This post was written by mfgchapin from R3-Forums and I only added a couple extra notes, thank you mfgchapin!
17mm socket or wrench
Torx size 50
Possibly a flat blade screwdriver to spread the brake pads
The front has a few more steps than the rear, but it’s actually a lot easier since there’s no chain and the brake will be out of the way on reassembly.
Step 1: Put your bike on the rear stand and loosen the front axle a turn or two with the 19mm and 17mm, and loosen the two Torx bolts holding the brake caliper. Never loosen the axle nut while the bike is on a front stand, since it can either break the pin on a triple tree stand, or pull the bike off a fork stand. And, it’s much easier to break the Torx bolts loose while the front wheel is still on the ground and can’t spin.
Step 2: Put the bike up on a front stand. Always have the bike on a rear stand first, then put it on the front stand. Never use a front stand by itself.
Step 3: Take the caliper bolts all the way out and pull the caliper back off of the disc and to the side. Loosen the axle all the way and the 19mm bolt will come out of the left-hand side of the bike. Place your foot or a wedge under the wheel and pull the axle all the way out of the right-hand side of the bike.
Step 4: Roll the wheel forward and remove the spacers, one on each side.
It’s never a good idea to let calipers dangle for very long, especially with rubber brake lines, so put the caliper back in place with the two Torx bolts. No need to crank them down, they’re just to hold it in place while the wheel is off. Don’t squeeze the front brake lever or you’ll have to pry the pads apart to get the wheel back in! If you do need to pry the pads apart to reinstall the caliper, GENTLY use a flat blade screwdriver. Keep in mind, spreading the pads will force brake fluid back into the reservoir, so if your reservoir is full, or you have removed the oem reservoir, be careful about overflowing or drain some fluid out first. Also, if has been awhile since you changed your pads, the pistons may be very dirty. If so, it’s not a good idea to force the dirty pistons back into the caliper by spreading the brake pads. You may want to clean the pistons first. See Step 3 of my post here on changing brake pads.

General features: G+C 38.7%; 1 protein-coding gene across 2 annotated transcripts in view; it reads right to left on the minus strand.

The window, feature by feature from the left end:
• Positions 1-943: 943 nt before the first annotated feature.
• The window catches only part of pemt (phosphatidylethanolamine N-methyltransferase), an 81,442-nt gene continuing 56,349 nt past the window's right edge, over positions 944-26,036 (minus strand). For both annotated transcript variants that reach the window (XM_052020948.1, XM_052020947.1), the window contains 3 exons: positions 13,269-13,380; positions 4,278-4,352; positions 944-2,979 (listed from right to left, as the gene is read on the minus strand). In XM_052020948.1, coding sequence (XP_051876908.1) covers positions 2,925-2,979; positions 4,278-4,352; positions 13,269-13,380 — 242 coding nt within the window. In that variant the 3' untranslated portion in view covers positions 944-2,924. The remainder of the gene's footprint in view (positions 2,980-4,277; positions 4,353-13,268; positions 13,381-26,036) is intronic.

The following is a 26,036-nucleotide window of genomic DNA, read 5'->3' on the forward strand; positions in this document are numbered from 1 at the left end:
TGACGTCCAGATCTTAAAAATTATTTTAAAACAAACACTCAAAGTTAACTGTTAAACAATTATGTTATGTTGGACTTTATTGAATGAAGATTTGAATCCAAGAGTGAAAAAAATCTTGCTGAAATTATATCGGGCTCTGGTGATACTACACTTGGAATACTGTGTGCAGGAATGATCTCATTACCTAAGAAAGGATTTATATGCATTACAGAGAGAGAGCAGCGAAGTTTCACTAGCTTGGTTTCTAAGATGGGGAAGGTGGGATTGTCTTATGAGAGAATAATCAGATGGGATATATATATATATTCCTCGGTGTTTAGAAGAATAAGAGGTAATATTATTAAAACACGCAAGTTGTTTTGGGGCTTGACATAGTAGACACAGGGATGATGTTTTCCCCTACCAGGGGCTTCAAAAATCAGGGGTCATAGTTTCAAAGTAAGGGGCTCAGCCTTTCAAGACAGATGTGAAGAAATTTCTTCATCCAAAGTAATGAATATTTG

The wheel is ready for a new tire; leave the brake disc on for balancing.
I usually take this opportunity to make sure the axle is well-greased and I put a dab of anti-seize on the axle threads and caliper bolt threads.
Reassembly is the reverse. Take the caliper off again, put the spacers back in the wheel and roll it between the forks. Lift it up with your foot so the spacers line up with the axle holes in the forks. Slide the axle through and spin the nut on until it seats lightly. Slide the caliper onto the brake disc and thread the bolts in a few turns.
With the axle installed finger tight but not torqued down, take the bike off the front stand (leave it on the rear stand), and bounce down on the front end a couple of times. This helps align the forks before you tighten everything down. This is more critical with bikes that use pinch bolts to locate the axle, but it’s still a good idea with the R3. Finally, torque the axle nut to 52 nm (38 ft lbs) and the brake caliper bolts to 35 nm (26 ft lbs). Pump the front brake lever to be sure the brakes are seated against the rotor before you ride.
***note by Jesse Norton: I had the interesting experience of having an incredibly difficult time removing the front axle, and and even more difficult time reinstalling it. It turned out that one of my forks was clamped slightly higher in the triple clamp than the other from the factory. This caused the holes for the axle to not quite be in line unless one of the forks was slightly compressed. Once I leveled the forks, the problem was gone. Something to keep in mind if any of you have the same issue.